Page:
Those methods may also help with quality issues. Can you imagine making cars by delivering the raw materials to your driveway and then getting a succession of skilled labourers to come and carry out their specific role in turning them into parts before assembling a whole car? This is the way we make homes. The inefficiency of doing everything onsite is clear. For every house that is completed, on average seven tonnes of waste is produced, much of which is brought to the site and then discarded without ever being used. This also affects quality. Buildings that don’t perform as expected, and/or need extension work after supposed completion, are common.
The Transforming Construction programme, under the government’s Industrial Strategy, is setting out to tackle issues like this and accelerate the adoption of the kind of digital manufacturing practices that have transformed other sectors including aerospace and automotive. The programme is managed by UK Research and Innovation (UKRI) and is the biggest public investment in construction innovation for a generation.
Beyond energy efficiency
The programme is already funding activities with both small and large housebuilders, helping them to work with digital design, project and building monitoring, and the factory production of building parts. This expedites onsite work, boosts build quality, and creates new jobs in the process. Better made homes will require less energy to run, but we want to go further than that. We want to make it easier and cheaper to incorporate energy generation technologies into a building, effectively turning your home into a power station; raising the prospect of no energy bills, payment for excess energy, or free refuelling of your electric car.
That’s all fine for new buildings you might say, but what about the existing housing stock that is energy inefficient and uncomfortable to live in? The term used for upgrading the insulation and energy technology of old buildings is ‘retrofit’. A lot of work has been done to show retrofit is technically possible for UK homes and is happening at scale in other countries. For retrofit to be achievable at a cost that is mitigated by energy savings, it must happen at scale, in an organised manufacturing-led way. As a future innovation programme, we envisage a large-scale scheme that would bring together the retrofit supply chain and involve landlords proactively seeking to upgrade their stock. This could achieve the critical mass required to bring down the cost and increase the scale at which retrofit happens. To that end, we are keen to hear from industry and landlords who want to combine their plans with this potential major programme.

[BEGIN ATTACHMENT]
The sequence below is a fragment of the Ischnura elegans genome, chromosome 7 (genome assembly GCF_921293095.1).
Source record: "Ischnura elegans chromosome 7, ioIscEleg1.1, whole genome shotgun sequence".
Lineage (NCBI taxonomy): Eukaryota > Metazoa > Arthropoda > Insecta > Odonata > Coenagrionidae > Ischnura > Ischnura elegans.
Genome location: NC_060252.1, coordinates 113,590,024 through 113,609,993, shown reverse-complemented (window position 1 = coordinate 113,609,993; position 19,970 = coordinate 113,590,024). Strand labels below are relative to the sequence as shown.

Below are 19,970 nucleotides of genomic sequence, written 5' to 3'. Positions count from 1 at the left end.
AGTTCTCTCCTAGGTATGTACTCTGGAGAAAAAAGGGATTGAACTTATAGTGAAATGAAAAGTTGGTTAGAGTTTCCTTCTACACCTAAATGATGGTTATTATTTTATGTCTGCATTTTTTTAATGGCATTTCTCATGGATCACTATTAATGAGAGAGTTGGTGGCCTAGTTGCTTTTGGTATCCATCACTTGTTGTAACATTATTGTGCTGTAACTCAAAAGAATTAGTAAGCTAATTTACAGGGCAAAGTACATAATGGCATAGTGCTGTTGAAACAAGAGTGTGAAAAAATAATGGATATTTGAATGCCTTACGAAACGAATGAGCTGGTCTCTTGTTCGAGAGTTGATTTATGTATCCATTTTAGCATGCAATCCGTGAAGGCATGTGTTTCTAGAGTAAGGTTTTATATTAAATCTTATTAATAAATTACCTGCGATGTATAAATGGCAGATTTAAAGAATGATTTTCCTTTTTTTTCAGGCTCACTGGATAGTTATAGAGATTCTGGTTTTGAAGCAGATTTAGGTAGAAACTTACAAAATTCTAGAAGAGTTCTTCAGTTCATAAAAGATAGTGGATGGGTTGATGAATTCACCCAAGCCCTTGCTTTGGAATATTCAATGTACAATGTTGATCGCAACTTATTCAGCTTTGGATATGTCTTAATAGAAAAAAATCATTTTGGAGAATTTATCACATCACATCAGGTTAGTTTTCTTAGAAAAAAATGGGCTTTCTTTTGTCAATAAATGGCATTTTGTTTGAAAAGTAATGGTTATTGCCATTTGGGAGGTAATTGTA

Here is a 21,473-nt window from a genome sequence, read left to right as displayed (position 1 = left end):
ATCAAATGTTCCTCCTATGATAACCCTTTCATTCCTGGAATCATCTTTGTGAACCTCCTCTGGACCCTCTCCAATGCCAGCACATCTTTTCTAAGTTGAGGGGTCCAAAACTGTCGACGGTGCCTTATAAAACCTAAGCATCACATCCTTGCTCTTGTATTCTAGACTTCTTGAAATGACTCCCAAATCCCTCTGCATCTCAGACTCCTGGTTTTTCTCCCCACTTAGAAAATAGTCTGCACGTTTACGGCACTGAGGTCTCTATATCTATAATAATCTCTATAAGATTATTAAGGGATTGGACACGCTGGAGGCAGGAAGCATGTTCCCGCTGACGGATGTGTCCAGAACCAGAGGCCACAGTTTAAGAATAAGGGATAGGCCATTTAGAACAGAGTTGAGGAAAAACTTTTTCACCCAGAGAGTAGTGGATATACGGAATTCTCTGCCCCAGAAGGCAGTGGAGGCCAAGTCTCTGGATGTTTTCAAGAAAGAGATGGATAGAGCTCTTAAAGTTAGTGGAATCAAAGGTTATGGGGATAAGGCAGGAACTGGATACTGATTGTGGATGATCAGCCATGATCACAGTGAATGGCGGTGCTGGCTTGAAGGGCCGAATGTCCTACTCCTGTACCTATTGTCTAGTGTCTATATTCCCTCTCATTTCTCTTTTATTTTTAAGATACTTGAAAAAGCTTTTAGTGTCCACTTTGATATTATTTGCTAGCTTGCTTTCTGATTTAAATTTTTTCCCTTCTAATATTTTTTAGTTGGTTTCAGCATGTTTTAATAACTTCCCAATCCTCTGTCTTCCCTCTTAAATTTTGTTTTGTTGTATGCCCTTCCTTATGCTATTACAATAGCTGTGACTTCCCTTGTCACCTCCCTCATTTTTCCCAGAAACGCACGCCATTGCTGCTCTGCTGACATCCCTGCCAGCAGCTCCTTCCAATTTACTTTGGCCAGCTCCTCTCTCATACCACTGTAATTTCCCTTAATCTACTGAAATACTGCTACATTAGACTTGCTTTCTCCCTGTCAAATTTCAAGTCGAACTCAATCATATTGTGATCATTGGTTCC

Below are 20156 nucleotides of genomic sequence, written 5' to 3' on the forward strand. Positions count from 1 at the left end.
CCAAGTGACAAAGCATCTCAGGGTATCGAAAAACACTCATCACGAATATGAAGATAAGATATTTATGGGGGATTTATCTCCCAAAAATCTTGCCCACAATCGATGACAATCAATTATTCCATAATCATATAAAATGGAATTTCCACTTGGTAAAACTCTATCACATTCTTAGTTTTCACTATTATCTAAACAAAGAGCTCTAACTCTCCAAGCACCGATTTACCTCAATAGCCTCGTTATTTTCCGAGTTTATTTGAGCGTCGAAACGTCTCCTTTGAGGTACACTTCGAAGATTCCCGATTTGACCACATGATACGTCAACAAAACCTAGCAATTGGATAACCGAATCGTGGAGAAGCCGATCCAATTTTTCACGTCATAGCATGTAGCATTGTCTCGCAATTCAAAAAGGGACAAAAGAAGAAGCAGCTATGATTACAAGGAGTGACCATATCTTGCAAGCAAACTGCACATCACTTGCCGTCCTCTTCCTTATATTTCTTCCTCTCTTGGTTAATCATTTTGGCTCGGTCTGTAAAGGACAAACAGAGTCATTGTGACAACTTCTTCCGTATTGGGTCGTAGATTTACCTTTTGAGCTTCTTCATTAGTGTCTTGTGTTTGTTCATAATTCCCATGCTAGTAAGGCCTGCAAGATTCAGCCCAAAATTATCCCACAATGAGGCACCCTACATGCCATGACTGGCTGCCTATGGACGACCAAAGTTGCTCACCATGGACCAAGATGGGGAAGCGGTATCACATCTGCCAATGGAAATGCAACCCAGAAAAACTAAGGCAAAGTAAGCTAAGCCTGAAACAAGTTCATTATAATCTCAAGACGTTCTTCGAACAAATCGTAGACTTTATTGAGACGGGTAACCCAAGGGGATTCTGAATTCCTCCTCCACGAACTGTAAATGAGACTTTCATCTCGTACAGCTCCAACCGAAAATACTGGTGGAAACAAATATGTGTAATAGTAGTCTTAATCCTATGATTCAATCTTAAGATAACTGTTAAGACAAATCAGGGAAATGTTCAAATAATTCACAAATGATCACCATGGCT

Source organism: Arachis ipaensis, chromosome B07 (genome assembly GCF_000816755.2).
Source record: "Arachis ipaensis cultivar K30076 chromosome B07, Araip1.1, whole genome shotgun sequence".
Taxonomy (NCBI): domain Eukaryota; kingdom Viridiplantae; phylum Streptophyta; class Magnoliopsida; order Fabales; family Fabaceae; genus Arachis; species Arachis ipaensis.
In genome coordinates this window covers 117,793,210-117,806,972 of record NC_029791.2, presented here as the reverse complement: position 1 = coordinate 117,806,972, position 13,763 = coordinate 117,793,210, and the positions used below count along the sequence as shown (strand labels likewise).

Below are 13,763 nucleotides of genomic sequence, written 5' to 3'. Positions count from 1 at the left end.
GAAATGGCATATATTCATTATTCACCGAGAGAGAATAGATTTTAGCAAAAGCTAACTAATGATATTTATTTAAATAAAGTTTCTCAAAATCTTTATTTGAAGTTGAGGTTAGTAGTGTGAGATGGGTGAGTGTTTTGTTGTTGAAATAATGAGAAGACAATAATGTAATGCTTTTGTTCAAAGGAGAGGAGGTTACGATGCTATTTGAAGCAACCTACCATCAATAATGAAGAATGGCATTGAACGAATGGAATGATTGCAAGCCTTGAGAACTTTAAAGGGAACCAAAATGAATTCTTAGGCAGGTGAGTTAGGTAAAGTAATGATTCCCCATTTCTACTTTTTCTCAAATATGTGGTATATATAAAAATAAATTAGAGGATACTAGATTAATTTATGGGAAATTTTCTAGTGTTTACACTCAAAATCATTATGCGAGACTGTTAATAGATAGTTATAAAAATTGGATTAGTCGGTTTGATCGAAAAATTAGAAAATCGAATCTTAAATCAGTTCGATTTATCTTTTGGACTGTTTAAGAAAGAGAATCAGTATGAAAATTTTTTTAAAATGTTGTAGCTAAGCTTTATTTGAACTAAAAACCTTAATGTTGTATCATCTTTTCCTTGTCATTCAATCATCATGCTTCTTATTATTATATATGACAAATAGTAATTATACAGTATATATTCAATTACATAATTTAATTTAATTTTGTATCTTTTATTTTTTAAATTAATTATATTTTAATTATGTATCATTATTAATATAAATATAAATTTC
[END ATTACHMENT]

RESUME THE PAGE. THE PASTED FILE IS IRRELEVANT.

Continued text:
In order to do this, and encourage innovation in the construction sector, we’ve set up the Transforming Construction challenge. We want to see the industry producing safe, healthy, efficient houses using the latest digital manufacturing techniques. This approach will help us meet the UK’s national infrastructure programme target of £650 billion worth of projects by 2025 head-on. Through the challenge, we will be supporting the sector as it adopts new technologies that will ultimately mean buildings are constructed 50% faster, 33% cheaper and with half the lifetime carbon emissions. In order to bring about this change, UKRI is turning to innovative players in industry and research to disrupt construction, increase productivity and open global markets for efficient buildings.
You can follow Mike Pitts on Twitter @pittso.
This guest blog is one in a series and is part of our new Future of Housing programme. Find out more about our work in this area by visiting our new Future of Housing knowledge hub.
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Our Future of Housing blog series is intended as a platform for open debate. Views expressed are not necessarily those of the Connected Places Catapult.